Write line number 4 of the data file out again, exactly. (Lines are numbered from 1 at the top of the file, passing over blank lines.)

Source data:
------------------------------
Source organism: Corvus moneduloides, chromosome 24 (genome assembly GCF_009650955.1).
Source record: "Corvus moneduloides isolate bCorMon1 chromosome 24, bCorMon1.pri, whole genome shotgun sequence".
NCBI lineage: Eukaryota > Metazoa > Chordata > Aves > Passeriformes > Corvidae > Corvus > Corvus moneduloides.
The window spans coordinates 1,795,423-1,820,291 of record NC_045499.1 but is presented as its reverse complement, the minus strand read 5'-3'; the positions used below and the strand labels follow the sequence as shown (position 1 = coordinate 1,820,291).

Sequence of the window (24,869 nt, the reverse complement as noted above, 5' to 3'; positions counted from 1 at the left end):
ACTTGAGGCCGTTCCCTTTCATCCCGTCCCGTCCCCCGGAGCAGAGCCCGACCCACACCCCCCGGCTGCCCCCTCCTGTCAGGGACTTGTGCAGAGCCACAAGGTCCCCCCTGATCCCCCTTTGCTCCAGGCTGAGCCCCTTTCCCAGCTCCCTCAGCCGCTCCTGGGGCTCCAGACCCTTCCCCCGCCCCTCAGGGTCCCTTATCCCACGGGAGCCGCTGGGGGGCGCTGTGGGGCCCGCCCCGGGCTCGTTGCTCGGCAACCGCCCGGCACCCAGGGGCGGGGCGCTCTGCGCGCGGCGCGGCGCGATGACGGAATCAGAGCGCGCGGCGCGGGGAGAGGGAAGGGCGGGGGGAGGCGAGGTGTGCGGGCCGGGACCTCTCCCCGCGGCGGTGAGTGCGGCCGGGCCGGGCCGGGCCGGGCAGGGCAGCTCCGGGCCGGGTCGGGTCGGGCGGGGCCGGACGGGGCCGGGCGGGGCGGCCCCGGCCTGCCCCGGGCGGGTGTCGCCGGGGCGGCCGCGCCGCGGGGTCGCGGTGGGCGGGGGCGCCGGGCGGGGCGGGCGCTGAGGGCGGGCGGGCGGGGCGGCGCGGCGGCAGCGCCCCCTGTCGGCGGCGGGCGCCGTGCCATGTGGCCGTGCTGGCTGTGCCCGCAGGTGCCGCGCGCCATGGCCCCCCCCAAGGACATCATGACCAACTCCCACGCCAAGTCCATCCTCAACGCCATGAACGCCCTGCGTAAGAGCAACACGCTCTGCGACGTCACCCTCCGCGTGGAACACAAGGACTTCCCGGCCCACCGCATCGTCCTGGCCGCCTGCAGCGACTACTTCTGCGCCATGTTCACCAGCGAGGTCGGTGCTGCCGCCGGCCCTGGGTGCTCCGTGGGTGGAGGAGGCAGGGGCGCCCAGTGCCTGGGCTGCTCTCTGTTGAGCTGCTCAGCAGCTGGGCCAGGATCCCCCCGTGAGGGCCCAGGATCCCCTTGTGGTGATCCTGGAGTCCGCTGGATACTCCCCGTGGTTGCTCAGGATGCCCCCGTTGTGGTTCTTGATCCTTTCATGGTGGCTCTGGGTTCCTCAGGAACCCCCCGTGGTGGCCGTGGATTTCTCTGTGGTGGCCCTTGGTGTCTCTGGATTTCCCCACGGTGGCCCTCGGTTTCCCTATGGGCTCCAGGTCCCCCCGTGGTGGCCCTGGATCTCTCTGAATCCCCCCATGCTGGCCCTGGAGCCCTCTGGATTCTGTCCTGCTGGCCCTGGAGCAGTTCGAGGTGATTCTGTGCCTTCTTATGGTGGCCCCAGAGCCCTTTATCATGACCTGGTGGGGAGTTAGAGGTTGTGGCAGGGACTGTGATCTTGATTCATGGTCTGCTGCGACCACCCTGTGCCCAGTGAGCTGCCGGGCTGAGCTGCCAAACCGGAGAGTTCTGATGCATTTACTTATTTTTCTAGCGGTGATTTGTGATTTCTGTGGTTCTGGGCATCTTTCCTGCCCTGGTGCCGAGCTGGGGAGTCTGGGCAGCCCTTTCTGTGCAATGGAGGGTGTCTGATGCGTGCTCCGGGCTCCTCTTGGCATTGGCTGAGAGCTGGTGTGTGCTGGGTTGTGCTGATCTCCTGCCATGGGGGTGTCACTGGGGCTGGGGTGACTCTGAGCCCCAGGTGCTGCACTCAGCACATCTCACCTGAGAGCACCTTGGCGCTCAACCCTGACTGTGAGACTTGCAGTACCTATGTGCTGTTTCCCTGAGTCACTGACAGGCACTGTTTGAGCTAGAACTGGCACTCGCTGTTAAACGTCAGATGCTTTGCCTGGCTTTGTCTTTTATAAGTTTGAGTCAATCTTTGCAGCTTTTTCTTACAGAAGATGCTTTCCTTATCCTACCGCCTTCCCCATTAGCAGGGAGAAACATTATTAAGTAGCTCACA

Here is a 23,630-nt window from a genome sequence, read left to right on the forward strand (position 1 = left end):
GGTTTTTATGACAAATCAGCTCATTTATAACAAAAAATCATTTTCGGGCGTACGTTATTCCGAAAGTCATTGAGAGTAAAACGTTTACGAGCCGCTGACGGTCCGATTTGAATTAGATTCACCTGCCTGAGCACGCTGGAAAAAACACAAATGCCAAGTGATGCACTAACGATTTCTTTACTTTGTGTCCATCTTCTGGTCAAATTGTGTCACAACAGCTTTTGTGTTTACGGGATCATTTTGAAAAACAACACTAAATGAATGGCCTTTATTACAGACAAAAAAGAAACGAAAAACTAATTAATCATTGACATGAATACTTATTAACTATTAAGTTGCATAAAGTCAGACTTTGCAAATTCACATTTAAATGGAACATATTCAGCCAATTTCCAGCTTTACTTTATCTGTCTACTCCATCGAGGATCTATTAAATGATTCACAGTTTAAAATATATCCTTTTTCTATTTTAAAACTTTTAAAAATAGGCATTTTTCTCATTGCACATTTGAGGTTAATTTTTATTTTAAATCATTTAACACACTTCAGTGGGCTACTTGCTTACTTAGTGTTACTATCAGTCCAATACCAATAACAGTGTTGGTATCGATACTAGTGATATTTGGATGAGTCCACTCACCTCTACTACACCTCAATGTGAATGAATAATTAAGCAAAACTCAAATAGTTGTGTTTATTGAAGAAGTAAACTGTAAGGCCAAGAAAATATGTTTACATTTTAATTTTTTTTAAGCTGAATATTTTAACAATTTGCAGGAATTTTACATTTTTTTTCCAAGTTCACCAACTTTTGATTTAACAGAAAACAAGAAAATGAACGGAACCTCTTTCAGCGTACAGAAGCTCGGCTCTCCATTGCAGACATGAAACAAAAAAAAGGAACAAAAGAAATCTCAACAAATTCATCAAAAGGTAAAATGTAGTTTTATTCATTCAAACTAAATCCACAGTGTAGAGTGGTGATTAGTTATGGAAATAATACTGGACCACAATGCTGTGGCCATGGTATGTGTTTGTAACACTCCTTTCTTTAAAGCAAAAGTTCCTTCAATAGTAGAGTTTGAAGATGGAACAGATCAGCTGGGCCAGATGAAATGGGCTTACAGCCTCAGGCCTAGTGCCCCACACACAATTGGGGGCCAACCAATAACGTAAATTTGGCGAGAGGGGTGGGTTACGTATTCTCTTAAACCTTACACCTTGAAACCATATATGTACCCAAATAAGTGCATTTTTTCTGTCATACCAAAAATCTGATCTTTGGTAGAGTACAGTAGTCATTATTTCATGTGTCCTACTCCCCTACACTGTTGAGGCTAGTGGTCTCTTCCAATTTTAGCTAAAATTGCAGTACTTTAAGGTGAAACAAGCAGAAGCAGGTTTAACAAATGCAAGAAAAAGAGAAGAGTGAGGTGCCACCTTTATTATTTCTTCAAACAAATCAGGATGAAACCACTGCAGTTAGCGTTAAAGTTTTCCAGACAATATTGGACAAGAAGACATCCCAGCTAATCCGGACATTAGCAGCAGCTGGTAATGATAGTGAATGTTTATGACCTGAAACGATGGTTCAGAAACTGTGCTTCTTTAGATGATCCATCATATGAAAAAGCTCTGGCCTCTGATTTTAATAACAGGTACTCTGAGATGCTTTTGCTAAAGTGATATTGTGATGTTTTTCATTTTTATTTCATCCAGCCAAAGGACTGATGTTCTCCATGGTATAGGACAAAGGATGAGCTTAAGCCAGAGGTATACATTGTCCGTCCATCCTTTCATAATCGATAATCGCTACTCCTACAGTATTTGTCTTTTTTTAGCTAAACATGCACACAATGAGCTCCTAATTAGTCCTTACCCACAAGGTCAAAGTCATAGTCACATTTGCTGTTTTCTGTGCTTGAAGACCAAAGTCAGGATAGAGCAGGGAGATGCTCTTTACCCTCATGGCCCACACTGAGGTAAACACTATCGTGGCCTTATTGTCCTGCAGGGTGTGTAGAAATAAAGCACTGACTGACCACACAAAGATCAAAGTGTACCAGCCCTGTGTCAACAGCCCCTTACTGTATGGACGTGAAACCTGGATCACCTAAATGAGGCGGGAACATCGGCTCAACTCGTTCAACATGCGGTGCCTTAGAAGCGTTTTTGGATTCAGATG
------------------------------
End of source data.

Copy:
The window spans coordinates 1,795,423-1,820,291 of record NC_045499.1 but is presented as its reverse complement, the minus strand read 5'-3'; the positions used below and the strand labels follow the sequence as shown (position 1 = coordinate 1,820,291).